This month we feature activist and advocate, Bradley Lomax.
He had Multiple Sclerosis and used a wheelchair.
In 1974, Lomax was working at the Panthers' George Jackson Clinic, which provided free community medical care as part of the BPP "serve the people" programs. Recognizing the need for more disability services and supports in his own community, in 1975, Lomax approached Ed Roberts (who had helped found the Center for Independent Living in Berkeley in 1972), with a proposal to open a Center for Independent Living (CIL) in East Oakland under Black Panther sponsorship. Less than a year later, with Lomax as one of a two-person staff, the East Oakland CIL opened in a storefront, offering basic peer counseling and attendant referral.
The BPP had no particular disability policy, but with Lomax's active participation in disability advocacy, they began supporting other initiatives, most notably the historic 504 sit-ins to force the government to implement Section 504 of the Rehabilitation Act.
The 504 sit-ins were a seminal moment in the Disability Rights movement. The San Francisco federal building sit in, the only one that endured, lasted 28 days and was critical in forcing the signing of the 504 regulations almost unchanged.
Corbett O'Toole, who stayed in the San Fransisco Department of Health Education Welfare (HEW) building for the duration of the protest, highlights how essential his involvement was:
"By far the most critical gift given us by our allies was the Black Panthers' commitment to feed each protester in the building one hot meal every day….The Panthers' representative explained that the decision of Panthers Brad Lomax and Chuck Jackson to participate in the sit-in necessitated a Panther response….and that if Lomax and Jackson thought we were worth their dedication, then the Panthers would support all of us. I was a white girl from Boston who'd been carefully taught that all African American males were necessarily/of necessity my enemy. But I understood promises to support each others' struggles."
At the time, the Black Panthers were operating a program which provided free meals before and after school to hundreds of children in the Bay Area. Among the group occupying the HEW building were two Panthers, Brad Lomax and his non-disabled colleague, Chuck Jackson (who later became my attendant when a group of us went to Washington). I don’t know who got the bright idea first, but it was not many days after we marched into the building that the Black Panthers started delivering one or two wonderful meals every day for all the demonstrators in the building.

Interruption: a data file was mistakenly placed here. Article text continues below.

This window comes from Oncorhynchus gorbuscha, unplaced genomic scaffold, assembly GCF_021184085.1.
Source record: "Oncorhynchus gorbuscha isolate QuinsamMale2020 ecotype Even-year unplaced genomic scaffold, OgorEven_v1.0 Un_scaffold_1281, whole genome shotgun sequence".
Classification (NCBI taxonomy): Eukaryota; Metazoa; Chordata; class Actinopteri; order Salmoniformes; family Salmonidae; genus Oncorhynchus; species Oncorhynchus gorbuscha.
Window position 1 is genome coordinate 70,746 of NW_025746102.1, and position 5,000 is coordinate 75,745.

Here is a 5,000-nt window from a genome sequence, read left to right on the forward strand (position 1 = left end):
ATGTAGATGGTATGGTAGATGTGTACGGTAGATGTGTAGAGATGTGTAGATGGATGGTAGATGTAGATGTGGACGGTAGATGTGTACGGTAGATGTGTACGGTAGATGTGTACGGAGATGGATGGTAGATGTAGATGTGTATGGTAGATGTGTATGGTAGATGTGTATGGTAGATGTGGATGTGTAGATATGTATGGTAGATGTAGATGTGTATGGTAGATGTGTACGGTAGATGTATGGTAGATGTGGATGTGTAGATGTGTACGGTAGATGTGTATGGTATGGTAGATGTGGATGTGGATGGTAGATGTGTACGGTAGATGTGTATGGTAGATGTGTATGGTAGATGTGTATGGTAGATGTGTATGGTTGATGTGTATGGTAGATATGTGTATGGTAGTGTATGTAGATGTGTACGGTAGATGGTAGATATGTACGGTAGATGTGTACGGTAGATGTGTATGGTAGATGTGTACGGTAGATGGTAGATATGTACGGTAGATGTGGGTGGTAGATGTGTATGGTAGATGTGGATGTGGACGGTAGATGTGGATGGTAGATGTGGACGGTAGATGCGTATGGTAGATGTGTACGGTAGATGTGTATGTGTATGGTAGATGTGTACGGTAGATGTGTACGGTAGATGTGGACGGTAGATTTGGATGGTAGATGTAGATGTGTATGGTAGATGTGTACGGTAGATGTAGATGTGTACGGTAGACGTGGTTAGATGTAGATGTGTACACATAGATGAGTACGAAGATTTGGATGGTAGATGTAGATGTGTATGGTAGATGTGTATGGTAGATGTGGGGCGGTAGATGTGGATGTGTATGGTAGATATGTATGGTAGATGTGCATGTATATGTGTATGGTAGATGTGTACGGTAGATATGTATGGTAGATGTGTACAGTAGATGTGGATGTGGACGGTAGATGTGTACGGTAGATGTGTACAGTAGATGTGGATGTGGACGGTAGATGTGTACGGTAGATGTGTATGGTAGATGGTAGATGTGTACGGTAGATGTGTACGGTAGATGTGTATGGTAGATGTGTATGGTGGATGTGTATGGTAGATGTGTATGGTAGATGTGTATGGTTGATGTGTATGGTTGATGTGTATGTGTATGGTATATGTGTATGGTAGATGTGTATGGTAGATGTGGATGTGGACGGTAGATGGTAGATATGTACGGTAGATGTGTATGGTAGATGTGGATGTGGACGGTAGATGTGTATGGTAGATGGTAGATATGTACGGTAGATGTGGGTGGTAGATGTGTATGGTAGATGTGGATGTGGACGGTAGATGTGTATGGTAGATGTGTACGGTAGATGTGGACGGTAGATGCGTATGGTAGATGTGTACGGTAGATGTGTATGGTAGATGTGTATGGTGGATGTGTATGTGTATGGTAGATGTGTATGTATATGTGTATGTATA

An Army Marches on its Stomach, by Hale Zukas
The Panthers came to this sit-in and extended this support for one main reason: because of Bradley Lomax. Lomax was a disabled Panther and a Panther disability rights/independent living movement leader whose work at this juncture began well before the HEW building occupation. For Lomax, revolutionary black nationalism and disability power had already combined.
"Brad participated in the sit-in from the beginning," remembers Kitty Cone, "and so did this wonderful guy Chuck [Jackson] who came to do Brad's attendant work and then did attendant work for other people" during the course of the occupation. When the protesters selected delegates to travel to D.C. to put pressure on President Carter and HEW secretary Califano, Lomax and Jackson were both chosen, and the Black Panther Party paid their way. Initially, the presence of Lomax and Jackson, both Panthers, as protesters inside the federal building undoubtedly motivated the Black Panthers to support the action by bringing food. "I don't think we would have had as active participation by the Panthers without Brad."
Lomax's Matrix: Disability, Solidarity, and the Black Power of 504
You can find out more about the Black History of 504 here:
Black History Of 504 Sit-In For Disability Rights More Than Serving Food- When Will The Healing Begin
A special thanks to the Lead On Network for the inspiration for this month's post.